Reconviction rates slashed by one-fifth

A rehabilitation initiative has cut reconviction rates among people
with mental health problems caught up in the criminal justice
system by 22 per cent, according to an independent Home Office

The Link Worker scheme run by Revolving Doors Agency aims to
support individuals with mental health problems who have been in
contact with the criminal justice system and put them in touch with
mainstream services.

“Poor housing, unemployment, substance misuse, mental illness and
problems with relationships are among the chief causes of
re-offending by ex-prisoners,” says a report on the scheme.

It highlights that 99 per cent of people referred to Revolving
Doors were unemployed and 23 per cent were sleeping rough,
resulting in a higher risk of re-offending.

“In spite of these great needs, 93 per cent of these clients were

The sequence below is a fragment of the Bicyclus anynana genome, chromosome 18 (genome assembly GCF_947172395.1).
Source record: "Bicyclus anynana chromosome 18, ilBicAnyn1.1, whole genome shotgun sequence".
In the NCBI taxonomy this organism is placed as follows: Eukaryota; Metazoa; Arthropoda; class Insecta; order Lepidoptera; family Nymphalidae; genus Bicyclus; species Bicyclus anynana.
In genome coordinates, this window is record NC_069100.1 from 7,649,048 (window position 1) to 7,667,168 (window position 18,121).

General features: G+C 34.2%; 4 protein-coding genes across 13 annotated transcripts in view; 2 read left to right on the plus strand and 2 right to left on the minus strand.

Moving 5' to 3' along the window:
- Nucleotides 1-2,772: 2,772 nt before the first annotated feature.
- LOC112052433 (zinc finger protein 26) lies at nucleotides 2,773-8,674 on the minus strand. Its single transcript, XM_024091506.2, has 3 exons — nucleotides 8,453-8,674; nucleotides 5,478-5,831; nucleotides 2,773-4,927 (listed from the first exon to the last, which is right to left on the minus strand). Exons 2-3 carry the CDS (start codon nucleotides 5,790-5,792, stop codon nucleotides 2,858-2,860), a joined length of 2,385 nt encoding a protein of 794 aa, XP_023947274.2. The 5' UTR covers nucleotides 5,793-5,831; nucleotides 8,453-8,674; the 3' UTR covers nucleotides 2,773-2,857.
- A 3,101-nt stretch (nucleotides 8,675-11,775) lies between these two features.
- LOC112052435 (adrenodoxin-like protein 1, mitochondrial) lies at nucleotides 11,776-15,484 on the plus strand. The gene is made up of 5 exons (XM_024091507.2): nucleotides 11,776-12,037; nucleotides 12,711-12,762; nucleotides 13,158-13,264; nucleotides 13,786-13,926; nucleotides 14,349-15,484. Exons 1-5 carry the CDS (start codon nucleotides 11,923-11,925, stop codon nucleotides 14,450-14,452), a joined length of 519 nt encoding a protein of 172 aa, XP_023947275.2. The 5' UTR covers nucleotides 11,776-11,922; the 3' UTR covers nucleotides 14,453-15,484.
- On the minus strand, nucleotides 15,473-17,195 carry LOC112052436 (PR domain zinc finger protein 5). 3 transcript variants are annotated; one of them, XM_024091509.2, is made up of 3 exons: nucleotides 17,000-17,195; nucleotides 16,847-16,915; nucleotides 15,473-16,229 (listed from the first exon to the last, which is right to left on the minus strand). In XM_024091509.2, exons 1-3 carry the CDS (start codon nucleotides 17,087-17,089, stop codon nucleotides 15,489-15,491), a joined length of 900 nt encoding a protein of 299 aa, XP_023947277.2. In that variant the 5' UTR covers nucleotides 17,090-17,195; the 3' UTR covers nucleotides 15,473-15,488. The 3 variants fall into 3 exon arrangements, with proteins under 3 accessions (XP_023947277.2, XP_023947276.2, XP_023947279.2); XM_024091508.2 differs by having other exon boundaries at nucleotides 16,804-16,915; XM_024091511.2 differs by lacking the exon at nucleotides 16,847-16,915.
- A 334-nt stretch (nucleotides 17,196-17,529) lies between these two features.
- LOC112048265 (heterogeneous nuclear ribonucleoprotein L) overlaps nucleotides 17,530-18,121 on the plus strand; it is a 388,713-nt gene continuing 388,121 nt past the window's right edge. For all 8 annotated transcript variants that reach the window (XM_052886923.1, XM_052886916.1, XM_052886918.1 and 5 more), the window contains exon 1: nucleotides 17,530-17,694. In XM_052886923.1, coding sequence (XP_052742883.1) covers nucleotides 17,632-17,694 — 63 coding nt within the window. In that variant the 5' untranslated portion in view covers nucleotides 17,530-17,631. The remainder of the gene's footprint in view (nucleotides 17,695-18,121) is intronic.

not in contact with any services when they were referred to us,”
the agency said.

The report calls for more accommodation for people with multiple
needs who have criminal records, pointing out that “while housing
does not guarantee that someone will never re-offend, it does
reduce the probability”.

The agency also urges an increase in treatment available to
vulnerable prisoners who are released into the community after
completing drug detoxification programmes and a simplification of
the benefits system.

Prisons minister Paul Goggins, who attended last week’s report
launch, said its findings echoed the social exclusion unit’s report
last year, which is now feeding into a programme of work in all
government departments.

– Snakes and Ladders from Revolving Doors on 020 7253

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